Alcohol Use With Opioids Common Even Without Abuse Past

Concurrent use of CNS depressants can lead to respiratory depression or sedation

MONDAY, April 16 (HealthDay News) -- Alcohol or sedative use during chronic opioid therapy (COT) for non-cancer pain puts patients at risk for adverse events such as respiratory depression or sedation, and the risk of concurrent use of central nervous system (CNS) depressants is not limited to patients with a history of substance abuse, according to a study published in the March issue of The Journal of Pain.

In an effort to assess the prevalence and risk factors associated with concurrent use of alcohol and sedatives, Kathleen W. Saunders, J.D., of the Group Health Research Institute in Seattle, and associates surveyed 1,848 integrated care plan members who were prescribed COT for chronic non-cancer pain.

The researchers found that 29 percent of patients with no substance use disorder (SUD) history used sedatives concurrently with COT, compared with 39 percent of those with a SUD background, and rates of concurrent alcohol use were similar at about 12 to 13 percent in each group. Data showed that predictors of concurrent use of sedatives included SUD history, female gender, depression, and taking opioids at higher doses and for more than one pain condition. Male gender was found to be the only predictor of concurrent alcohol use.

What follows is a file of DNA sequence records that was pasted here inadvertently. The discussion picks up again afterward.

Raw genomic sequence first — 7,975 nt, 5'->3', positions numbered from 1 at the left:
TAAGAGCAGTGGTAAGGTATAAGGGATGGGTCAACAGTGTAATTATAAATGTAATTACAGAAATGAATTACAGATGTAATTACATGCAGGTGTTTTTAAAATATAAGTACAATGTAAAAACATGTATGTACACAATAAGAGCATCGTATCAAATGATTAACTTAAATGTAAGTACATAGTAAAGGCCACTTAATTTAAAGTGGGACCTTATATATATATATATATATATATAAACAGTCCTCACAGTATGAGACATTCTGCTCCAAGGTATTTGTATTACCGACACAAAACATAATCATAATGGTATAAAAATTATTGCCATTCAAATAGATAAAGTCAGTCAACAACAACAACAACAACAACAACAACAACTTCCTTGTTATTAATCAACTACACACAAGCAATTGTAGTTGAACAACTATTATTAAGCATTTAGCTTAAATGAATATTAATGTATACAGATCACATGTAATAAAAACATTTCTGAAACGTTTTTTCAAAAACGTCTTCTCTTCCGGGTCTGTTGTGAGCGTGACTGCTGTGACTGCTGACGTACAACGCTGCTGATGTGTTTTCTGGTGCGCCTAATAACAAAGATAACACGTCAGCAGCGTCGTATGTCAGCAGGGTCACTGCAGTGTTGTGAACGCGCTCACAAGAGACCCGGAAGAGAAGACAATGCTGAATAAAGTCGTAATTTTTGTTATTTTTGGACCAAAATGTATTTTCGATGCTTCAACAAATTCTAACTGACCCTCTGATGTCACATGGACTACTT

"Risk factor profiles for concurrent sedative and alcohol use differed greatly, including by gender," the authors write. "Given the high rates of concurrent use of CNS depressants, even among patients at 'low risk' for misuse, and the risks associated with concurrent use of other CNS depressants, the absence of a SUD history alone does not adequately define a low risk COT patient population."

Several authors disclosed financial ties to pharmaceutical companies.

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